Exploit: Zero Day - Headless Swarm, the first season

The Majesty of Colors Remastered - Coming early 2017

Tag archives: technology

Unity 5.6.3 Issues with Color Spaces and Texture Formats

Unity 5.6.3 Issues with Color Spaces and Texture Formats

One step in our polish phase of remastering "(I Fell in Love With) The Majesty of Colors" was to make sure all devices are consistently showing the game with the correct colors. If you aren't a developer (or not one of multiplatform games), you might be surprised at how differently devices can display a game. We ran into an interesting issue in that process.

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DevOps in Game Dev: ChatOps for Real With Lita and Dialogflow

DevOps in Game Dev: ChatOps for Real With Lita and Dialogflow

This is the fifth part in a series on applying devops principles and practices to game development. You can read the first post in the series, and see the entire series under the devops in game dev tag.

In our post on what the devops philosophy is, we wrote about revisiting workflow annoyances periodically. Sometimes you get more time and/or money. Sometimes you learn of an easy way to solve a problem.

There's something that got a lot easier for us recently: chatops.

"Chatops" is a trendy word for a subset of devops that focuses on streamlining work using extensible chatbots (e.g., Lita, Hubot, and Errbot) in team communication tools (e.g., Slack, HipChat, etc.). We use Lita on Slack, so I'll stick with those as concrete examples.

As a simple-but-nice examples, you might ask Lita to run an automated build for you, and it will connect to Jenkins and run the build you ask for. You don't need to leave Slack open a tab, log into Jenkins, find the job you need, and run it.

Something really important that well-implemented chatops provides is the ability to add context-appropriate information to conversations that are already happening.

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DevOps in Game Dev: Project Planning

DevOps in Game Dev: Project Planning

This is the fourth part in a series on applying devops principles and practices to game development. The first post in the series is here, and the entire series can be found under the devops in game dev tag.

In our post on retrospectives, we wrote about taking note of lessons learned (good and bad) after emergencies or breakpoints in your project—after you deliver a feature, or at the end of a sprint or some unit of time. But how do you know what a good breakpoint is? How do you actually incorporate what you've learned in a retrospective into your future work?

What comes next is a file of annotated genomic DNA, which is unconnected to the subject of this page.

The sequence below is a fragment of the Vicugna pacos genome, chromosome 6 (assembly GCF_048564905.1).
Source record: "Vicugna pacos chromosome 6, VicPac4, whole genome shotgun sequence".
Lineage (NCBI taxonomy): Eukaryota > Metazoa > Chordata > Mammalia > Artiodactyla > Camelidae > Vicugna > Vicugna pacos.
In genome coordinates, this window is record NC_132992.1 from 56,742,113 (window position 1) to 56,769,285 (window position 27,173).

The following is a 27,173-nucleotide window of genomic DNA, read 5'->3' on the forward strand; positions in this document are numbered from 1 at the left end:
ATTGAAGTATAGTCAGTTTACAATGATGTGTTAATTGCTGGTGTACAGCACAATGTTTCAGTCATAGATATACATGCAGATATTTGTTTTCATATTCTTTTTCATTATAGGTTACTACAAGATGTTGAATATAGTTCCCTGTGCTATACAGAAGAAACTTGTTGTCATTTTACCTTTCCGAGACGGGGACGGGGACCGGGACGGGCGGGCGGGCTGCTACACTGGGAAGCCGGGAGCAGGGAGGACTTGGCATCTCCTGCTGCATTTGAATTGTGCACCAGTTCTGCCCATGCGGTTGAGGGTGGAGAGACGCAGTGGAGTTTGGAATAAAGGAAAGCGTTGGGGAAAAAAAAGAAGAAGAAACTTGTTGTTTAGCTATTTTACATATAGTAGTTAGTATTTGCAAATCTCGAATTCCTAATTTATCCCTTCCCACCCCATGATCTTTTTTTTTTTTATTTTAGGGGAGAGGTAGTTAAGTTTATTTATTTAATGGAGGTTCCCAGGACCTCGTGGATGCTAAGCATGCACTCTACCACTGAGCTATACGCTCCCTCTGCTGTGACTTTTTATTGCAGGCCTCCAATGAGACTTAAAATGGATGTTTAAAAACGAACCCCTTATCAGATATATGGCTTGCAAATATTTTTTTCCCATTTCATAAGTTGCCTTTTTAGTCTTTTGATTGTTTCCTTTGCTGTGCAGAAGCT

Through effective project planning.

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DevOps in Game Dev: (Blameless) Retrospectives

DevOps in Game Dev: (Blameless) Retrospectives

(This is part 3 of a series on applying devops principles and practices to game development. The main post is here and all posts can be found under this tag.)

In our post on devops philosophies, we emphasized the continuous process of learning and revising, and said that a good place for that to happen is in retrospective (or post-mortem) meetings.

So what is a retrospective?

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DevOps in Game Dev: The Philosophy

DevOps in Game Dev: The Philosophy

(This is part 2 of a series on applying devops principles and practices to game development. The main post is here and all posts can be found under this tag.)

If nothing else about this series proves directly useful to you, take this one thing home:

Don't get stuck in a local maximum.
Michael DeHaan, creator of Ansible

Keep moving and keep improving.

Very often, we find a system for ourselves that works and stick with it. We just get used to things that are initially annoying or rough, even if we know there might be a “fix” for it. As a result, we accept failure in some areas, telling ourselves “that's just how it is.”

We shouldn't just accept those irritants and move on. We should continuously reassess whether those need to continue to be rough spots.

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DevOps in Game Dev: The Beginning

DevOps in Game Dev: The Beginning

In early November, I attended and gave a brief talk at DevOpsDays Charlotte 2015, a conference dedicated to exploring ideas around the modern movement of operations informed by and possibly run with development practices.

The typical, most obvious example of devops is the automation of builds and deployments of websites ...

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The Technology of Exploit: Zero Day

The Technology of Exploit: Zero Day

The original Exploit is a game written in ActionScript 3 (Flash) that lives entirely within its Flash container on a web page, whether that be on our site or a Flash portal.

With Exploit: Zero Day, we want to build something browser-based, but more than just puzzles. The puzzles themselves are still in a box on a web page, but that's not the entirety of the game — nor is there any Flash involved.

It's time for Exploit to spread beyond its box and become more complex and social, and that means changing the technology. ...

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